Don’t call me high risk.
Don’t take heed of the warnings that spew out into the papers at an alarming rate. A VBAC is not a disease, or a dirty word. A woman who has had a c section is not ‘risky business’. I am a woman who wants to give birth to her baby. To feel her baby. To be awake to see her baby take the first breath, open their eyes onto this world and feel their skin against mine. I am a woman who wants to be one of the first people to hold her baby. I am a woman who wants to sit up and hold her baby. To feed her baby with arms that feel the life within. I am a woman who wants to tell the world her baby’s name; not discover it for herself when she wakes.
Don’t call me high risk. Don’t greet my intentions with raised eyebrows and furrowed smiles. Don’t assume that my intentions will not be ‘allowed’. Don’t deny me the chance to be normal for once.
When my body screamed out to me that my son was on his way, the ‘High Risk’ label echoed the cry and we called the hospital straight away, as we’d been told. We went straight in, as we were told. We never questioned a thing and we never assumed that we were anything but high risk. The fact that I was labelled as High Risk left me in no doubt- what I was doing was scary. I wanted no part of it. But in actual fact, lots of women have a VBAC, and the fact that we didn’t should not be held against me.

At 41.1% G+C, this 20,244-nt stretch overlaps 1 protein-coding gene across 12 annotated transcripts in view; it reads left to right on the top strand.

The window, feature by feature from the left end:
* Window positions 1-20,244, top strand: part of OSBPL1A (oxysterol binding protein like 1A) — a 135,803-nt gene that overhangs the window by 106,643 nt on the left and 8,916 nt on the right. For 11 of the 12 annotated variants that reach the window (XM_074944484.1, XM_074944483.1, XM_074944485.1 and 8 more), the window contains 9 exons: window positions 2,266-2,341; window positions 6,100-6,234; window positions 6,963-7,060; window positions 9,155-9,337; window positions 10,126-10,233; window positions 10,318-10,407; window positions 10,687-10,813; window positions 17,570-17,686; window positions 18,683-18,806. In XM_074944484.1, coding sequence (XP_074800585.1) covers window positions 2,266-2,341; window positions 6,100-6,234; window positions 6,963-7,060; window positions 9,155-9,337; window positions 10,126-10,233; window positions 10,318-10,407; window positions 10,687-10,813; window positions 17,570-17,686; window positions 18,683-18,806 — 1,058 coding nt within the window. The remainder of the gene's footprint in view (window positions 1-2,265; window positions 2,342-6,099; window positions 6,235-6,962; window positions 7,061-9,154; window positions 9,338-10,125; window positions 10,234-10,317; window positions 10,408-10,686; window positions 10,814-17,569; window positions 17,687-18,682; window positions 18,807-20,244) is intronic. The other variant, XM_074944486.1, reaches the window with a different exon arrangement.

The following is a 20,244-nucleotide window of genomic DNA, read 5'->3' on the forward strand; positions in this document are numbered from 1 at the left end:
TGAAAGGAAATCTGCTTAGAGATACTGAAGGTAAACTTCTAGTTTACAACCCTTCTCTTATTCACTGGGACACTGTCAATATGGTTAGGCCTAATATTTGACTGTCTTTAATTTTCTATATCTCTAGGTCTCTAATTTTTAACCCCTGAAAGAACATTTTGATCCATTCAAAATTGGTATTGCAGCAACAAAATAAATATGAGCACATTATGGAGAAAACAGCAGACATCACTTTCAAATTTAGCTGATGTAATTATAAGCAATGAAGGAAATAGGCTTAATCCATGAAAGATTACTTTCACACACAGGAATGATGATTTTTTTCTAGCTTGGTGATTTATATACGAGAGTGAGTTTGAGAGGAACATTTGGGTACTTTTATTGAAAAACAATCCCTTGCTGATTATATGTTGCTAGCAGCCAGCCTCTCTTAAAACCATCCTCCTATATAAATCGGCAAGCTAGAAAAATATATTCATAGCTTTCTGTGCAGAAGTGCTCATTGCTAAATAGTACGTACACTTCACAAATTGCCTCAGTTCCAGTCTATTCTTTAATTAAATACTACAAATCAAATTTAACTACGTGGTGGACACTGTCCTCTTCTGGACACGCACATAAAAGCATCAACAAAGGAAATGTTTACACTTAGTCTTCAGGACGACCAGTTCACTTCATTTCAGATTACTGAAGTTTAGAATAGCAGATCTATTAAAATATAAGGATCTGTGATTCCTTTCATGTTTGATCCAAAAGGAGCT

This time, I am a woman striving for a VBA3C. And supposedly higher risk than ever before. And yet I feel more positive this time than I ever have. Whether it is age, experience, or having come to a point of peace with what has gone before, I do not know. But I do not feel scared. I do not feel High Risk. I feel like a woman who passes a mirror and catches sight of her swollen body and smiles, stops to capture the moment; when once I would have collapsed inside.
I feel like a woman with a life growing inside. I feel special. I feel on the edge of something wonderful. I feel strong. Strong enough to question decisions that are made for me. Strong enough to face the fear that I know will come as the weeks pass by. Strong enough to cast aside my label and just be a woman giving birth. For once.
That is my positive pregnancy. It’s taken four attempts to get here and I’m going to hold on to it.
To find out more about #MyPositivePregnancy, #TeamMama and Mama Academy, please click here. You can also read about the Made to Measure campaign here and if you have a moment, please sign the petition urging all UK trusts to help save 1000 babies by adopting The Perinatal Institute’s GAP programme.
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